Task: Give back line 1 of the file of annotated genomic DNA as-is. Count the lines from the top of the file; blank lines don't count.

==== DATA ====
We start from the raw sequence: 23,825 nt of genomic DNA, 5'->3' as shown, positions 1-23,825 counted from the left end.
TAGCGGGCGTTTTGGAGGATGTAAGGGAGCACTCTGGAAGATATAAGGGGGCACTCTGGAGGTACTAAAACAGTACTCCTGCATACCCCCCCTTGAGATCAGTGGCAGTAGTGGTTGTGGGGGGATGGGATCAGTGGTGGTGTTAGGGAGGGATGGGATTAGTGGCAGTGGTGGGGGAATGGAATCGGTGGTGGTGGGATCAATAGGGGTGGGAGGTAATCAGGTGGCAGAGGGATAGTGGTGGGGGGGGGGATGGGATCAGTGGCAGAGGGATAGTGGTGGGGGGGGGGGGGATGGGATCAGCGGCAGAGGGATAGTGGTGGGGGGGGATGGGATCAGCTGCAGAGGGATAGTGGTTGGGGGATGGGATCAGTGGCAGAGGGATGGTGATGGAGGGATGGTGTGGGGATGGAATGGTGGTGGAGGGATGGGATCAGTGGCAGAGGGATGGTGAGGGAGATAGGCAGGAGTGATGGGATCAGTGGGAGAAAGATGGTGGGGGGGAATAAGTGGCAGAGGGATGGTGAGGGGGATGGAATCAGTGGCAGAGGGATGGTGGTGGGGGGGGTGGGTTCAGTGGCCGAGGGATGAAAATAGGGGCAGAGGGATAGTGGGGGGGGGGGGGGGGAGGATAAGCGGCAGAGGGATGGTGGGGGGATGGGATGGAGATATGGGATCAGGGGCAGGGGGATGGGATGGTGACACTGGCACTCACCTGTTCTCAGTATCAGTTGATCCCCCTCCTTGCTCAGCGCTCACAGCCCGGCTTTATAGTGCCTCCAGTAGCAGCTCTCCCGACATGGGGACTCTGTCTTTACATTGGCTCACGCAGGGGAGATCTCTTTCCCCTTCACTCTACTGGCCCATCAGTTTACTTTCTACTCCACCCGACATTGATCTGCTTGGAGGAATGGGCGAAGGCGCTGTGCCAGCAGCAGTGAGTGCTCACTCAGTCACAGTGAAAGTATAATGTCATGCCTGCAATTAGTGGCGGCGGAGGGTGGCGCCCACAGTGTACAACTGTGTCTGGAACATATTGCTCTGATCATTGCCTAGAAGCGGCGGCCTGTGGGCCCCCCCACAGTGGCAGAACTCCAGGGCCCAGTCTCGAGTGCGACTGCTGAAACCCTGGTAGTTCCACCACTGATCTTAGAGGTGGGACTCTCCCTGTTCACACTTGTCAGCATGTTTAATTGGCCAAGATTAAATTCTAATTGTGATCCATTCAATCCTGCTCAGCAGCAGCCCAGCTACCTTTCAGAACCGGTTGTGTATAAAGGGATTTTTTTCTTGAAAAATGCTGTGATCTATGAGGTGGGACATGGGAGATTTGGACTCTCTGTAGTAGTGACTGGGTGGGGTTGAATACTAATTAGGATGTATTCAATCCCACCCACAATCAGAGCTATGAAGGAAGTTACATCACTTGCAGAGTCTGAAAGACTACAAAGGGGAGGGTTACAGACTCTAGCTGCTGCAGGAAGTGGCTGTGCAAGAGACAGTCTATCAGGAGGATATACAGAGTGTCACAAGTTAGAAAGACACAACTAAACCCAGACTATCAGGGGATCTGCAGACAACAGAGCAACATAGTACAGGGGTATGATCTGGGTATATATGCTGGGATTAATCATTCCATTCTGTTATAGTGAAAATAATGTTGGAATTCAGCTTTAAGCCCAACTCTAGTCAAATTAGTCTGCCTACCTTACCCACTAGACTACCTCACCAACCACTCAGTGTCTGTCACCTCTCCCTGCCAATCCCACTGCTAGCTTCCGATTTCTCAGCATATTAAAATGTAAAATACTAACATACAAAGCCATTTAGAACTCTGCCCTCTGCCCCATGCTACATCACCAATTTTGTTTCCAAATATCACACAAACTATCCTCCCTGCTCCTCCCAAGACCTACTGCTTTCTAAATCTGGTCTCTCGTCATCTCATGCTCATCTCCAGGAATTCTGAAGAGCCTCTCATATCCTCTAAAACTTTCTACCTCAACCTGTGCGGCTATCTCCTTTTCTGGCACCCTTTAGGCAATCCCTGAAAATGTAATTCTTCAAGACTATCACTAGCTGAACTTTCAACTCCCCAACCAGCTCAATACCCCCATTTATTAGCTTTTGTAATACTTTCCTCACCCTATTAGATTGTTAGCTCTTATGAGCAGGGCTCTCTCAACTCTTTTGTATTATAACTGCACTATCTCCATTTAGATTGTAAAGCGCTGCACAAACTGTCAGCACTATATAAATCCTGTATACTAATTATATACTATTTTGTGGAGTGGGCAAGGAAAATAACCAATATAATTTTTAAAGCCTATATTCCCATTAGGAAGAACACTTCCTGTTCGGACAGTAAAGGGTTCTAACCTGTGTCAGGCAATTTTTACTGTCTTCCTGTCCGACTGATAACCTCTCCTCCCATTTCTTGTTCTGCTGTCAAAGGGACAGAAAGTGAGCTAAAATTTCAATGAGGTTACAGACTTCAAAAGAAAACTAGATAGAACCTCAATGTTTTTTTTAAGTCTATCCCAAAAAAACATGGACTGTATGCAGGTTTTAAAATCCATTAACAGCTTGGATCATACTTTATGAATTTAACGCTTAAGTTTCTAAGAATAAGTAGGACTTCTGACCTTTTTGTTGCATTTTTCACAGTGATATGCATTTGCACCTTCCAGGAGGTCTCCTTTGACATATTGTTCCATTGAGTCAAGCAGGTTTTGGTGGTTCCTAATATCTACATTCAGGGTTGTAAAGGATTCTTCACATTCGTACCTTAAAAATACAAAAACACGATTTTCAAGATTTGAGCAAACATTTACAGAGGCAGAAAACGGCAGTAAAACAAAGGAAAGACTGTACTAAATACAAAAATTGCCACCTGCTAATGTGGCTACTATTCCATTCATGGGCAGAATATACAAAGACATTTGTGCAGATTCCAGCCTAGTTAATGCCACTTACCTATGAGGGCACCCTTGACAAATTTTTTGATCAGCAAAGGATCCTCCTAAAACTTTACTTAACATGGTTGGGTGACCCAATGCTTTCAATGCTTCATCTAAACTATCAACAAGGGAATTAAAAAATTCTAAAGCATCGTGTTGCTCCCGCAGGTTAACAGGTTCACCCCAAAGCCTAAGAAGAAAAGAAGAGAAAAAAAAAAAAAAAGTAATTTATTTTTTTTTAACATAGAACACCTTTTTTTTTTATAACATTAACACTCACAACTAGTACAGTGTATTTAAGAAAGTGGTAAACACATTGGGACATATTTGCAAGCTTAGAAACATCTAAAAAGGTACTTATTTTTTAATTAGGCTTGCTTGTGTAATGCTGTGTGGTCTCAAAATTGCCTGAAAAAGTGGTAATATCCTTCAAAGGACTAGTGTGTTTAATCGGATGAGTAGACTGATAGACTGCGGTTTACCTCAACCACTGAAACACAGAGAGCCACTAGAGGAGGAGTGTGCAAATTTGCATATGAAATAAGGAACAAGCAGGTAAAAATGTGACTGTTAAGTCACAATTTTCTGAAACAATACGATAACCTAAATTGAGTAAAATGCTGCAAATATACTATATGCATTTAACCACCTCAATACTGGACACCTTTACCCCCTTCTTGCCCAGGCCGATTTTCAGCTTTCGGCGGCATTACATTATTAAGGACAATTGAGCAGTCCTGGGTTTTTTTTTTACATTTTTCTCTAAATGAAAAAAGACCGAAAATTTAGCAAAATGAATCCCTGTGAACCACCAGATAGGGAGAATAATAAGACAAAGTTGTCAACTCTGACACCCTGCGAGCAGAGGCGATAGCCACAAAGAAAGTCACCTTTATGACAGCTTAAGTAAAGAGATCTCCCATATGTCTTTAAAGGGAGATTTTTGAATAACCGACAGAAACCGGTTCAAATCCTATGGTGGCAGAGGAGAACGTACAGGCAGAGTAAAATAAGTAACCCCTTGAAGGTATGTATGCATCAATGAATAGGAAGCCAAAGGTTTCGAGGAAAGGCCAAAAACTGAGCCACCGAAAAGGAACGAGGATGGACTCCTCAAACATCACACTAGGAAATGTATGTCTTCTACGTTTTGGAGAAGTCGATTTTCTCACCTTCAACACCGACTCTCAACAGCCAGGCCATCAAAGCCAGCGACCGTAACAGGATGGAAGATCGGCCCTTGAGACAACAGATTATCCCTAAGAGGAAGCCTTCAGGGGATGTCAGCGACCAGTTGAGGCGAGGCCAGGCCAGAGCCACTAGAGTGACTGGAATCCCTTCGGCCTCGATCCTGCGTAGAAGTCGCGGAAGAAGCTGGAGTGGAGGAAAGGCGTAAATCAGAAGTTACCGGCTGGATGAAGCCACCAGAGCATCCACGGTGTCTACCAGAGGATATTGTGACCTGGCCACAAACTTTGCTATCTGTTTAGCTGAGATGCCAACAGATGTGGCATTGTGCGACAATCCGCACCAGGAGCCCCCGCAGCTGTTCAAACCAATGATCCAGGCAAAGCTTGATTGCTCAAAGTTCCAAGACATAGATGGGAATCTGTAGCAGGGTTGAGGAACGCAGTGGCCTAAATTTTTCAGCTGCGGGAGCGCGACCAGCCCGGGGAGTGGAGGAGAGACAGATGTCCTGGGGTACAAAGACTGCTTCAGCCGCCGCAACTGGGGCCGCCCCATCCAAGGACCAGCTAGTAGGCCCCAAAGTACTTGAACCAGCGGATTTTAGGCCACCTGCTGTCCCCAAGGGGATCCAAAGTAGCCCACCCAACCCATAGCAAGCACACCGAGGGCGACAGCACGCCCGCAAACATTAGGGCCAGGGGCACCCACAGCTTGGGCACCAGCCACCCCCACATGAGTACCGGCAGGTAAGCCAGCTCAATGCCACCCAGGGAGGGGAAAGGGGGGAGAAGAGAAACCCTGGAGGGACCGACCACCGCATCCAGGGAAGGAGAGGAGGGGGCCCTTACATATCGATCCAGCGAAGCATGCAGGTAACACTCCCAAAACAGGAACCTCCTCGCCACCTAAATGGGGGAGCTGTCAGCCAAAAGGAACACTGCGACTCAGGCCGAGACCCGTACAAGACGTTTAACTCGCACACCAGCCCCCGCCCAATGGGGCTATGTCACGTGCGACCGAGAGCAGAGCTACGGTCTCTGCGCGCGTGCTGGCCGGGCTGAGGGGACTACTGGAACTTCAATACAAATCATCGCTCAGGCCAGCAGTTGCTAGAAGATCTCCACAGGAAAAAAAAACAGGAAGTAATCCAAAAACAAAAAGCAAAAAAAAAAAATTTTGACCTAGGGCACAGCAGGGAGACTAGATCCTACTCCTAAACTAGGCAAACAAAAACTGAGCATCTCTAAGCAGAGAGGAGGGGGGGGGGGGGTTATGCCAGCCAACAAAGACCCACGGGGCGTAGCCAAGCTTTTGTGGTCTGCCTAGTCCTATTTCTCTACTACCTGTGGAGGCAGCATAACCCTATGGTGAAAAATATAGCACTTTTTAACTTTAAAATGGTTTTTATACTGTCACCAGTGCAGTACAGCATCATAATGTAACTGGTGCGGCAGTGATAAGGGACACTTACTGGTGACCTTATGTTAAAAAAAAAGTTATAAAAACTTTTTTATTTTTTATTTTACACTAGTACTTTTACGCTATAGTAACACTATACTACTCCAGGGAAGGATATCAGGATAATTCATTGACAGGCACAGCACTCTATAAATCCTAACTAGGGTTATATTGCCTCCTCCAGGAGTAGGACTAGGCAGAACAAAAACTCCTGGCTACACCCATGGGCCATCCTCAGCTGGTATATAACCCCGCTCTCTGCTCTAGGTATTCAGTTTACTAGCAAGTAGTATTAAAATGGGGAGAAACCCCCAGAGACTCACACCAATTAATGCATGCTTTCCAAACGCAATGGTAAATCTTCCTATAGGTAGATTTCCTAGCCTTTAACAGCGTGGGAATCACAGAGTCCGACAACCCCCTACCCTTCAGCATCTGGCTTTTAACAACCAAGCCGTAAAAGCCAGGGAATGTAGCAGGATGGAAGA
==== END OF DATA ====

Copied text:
We start from the raw sequence: 23,825 nt of genomic DNA, 5'->3' as shown, positions 1-23,825 counted from the left end.